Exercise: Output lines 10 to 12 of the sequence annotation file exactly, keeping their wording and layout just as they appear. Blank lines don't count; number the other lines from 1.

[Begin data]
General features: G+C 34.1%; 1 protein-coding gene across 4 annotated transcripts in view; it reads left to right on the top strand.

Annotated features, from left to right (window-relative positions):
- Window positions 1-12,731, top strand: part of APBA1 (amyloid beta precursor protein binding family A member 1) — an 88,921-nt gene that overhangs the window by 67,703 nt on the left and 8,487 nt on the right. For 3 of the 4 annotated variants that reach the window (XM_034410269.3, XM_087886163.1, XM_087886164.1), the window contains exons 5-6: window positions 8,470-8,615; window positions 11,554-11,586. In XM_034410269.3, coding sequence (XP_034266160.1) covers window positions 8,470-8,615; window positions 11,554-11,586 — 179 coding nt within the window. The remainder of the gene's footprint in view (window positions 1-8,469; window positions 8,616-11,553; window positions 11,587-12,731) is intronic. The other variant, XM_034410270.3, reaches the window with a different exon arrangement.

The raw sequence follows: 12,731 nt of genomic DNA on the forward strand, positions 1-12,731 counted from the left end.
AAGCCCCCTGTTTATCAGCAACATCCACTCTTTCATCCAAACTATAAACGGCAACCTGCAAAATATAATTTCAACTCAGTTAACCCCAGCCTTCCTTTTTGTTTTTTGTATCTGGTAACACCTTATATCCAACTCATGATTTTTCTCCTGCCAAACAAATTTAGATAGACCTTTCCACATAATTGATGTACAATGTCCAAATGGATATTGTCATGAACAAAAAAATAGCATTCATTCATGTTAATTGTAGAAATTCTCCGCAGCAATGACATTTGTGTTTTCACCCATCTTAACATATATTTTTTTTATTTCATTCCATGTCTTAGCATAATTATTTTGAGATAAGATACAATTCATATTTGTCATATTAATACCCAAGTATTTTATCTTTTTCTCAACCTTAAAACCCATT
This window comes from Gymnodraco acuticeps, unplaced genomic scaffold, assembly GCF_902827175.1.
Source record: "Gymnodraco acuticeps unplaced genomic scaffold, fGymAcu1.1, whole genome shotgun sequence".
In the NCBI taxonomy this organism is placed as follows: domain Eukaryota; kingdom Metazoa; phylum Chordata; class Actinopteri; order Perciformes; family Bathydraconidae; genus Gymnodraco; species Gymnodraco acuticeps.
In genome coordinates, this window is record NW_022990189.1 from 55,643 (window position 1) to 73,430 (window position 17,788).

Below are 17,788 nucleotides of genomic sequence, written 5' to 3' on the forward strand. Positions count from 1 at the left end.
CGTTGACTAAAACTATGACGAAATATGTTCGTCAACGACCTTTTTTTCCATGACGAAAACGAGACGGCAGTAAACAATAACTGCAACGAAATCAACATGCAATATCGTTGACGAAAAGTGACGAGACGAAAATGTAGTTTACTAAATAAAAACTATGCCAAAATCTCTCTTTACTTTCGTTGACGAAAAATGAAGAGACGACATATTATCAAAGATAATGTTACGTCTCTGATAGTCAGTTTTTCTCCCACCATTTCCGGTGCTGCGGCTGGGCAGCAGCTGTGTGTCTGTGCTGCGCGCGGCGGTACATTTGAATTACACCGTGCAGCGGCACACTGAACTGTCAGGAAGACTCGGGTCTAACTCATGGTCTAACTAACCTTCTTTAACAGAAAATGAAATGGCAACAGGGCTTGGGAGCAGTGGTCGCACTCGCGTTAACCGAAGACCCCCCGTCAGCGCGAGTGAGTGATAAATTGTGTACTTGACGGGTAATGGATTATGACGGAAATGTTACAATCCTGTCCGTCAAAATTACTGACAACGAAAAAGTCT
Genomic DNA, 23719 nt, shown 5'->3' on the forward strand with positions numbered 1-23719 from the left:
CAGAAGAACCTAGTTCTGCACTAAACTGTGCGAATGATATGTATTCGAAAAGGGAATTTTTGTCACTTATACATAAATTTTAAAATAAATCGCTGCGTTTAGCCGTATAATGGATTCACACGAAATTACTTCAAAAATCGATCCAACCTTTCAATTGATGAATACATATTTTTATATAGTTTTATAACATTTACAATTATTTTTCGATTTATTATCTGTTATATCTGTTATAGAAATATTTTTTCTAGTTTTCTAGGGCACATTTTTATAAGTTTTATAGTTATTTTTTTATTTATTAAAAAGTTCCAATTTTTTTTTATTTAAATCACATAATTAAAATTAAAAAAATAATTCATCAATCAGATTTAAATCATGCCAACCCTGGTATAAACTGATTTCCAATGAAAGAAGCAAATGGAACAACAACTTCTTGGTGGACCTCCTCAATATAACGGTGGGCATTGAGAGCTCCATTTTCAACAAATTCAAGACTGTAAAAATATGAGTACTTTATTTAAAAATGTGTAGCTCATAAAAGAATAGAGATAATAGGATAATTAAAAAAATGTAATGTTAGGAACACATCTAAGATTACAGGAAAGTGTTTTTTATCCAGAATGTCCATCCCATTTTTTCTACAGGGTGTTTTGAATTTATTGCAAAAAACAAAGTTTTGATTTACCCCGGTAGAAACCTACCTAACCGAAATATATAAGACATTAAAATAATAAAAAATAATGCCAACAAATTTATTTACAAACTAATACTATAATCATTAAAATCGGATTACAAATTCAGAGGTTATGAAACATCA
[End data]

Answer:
Below are 17,788 nucleotides of genomic sequence, written 5' to 3' on the forward strand. Positions count from 1 at the left end.
CGTTGACTAAAACTATGACGAAATATGTTCGTCAACGACCTTTTTTTCCATGACGAAAACGAGACGGCAGTAAACAATAACTGCAACGAAATCAACATGCAATATCGTTGACGAAAAGTGACGAGACGAAAATGTAGTTTACTAAATAAAAACTATGCCAAAATCTCTCTTTACTTTCGTTGACGAAAAATGAAGAGACGACATATTATCAAAGATAATGTTACGTCTCTGATAGTCAGTTTTTCTCCCACCATTTCCGGTGCTGCGGCTGGGCAGCAGCTGTGTGTCTGTGCTGCGCGCGGCGGTACATTTGAATTACACCGTGCAGCGGCACACTGAACTGTCAGGAAGACTCGGGTCTAACTCATGGTCTAACTAACCTTCTTTAACAGAAAATGAAATGGCAACAGGGCTTGGGAGCAGTGGTCGCACTCGCGTTAACCGAAGACCCCCCGTCAGCGCGAGTGAGTGATAAATTGTGTACTTGACGGGTAATGGATTATGACGGAAATGTTACAATCCTGTCCGTCAAAATTACTGACAACGAAAAAGTCT
Genomic DNA, 23719 nt, shown 5'->3' on the forward strand with positions numbered 1-23719 from the left: